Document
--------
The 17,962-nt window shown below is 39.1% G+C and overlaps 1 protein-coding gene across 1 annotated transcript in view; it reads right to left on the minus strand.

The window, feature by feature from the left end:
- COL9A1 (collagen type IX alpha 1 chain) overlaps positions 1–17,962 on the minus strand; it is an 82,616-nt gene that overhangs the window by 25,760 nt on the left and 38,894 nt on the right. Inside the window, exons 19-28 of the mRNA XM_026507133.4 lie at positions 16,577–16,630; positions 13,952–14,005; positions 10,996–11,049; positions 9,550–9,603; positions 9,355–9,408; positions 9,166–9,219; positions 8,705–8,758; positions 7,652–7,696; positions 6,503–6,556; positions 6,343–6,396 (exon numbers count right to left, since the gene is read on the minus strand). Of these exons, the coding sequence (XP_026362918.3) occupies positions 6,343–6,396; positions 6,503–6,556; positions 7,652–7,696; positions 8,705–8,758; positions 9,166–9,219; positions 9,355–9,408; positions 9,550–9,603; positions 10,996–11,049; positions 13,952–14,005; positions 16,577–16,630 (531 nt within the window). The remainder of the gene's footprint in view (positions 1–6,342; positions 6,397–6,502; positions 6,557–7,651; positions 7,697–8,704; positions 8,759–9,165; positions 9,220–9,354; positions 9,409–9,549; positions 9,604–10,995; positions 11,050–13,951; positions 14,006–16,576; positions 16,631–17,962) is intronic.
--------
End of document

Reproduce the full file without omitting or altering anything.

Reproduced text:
The 17,962-nt window shown below is 39.1% G+C and overlaps 1 protein-coding gene across 1 annotated transcript in view; it reads right to left on the minus strand.

The window, feature by feature from the left end:
- COL9A1 (collagen type IX alpha 1 chain) overlaps positions 1–17,962 on the minus strand; it is an 82,616-nt gene that overhangs the window by 25,760 nt on the left and 38,894 nt on the right. Inside the window, exons 19-28 of the mRNA XM_026507133.4 lie at positions 16,577–16,630; positions 13,952–14,005; positions 10,996–11,049; positions 9,550–9,603; positions 9,355–9,408; positions 9,166–9,219; positions 8,705–8,758; positions 7,652–7,696; positions 6,503–6,556; positions 6,343–6,396 (exon numbers count right to left, since the gene is read on the minus strand). Of these exons, the coding sequence (XP_026362918.3) occupies positions 6,343–6,396; positions 6,503–6,556; positions 7,652–7,696; positions 8,705–8,758; positions 9,166–9,219; positions 9,355–9,408; positions 9,550–9,603; positions 10,996–11,049; positions 13,952–14,005; positions 16,577–16,630 (531 nt within the window). The remainder of the gene's footprint in view (positions 1–6,342; positions 6,397–6,502; positions 6,557–7,651; positions 7,697–8,704; positions 8,759–9,165; positions 9,220–9,354; positions 9,409–9,549; positions 9,604–10,995; positions 11,050–13,951; positions 14,006–16,576; positions 16,631–17,962) is intronic.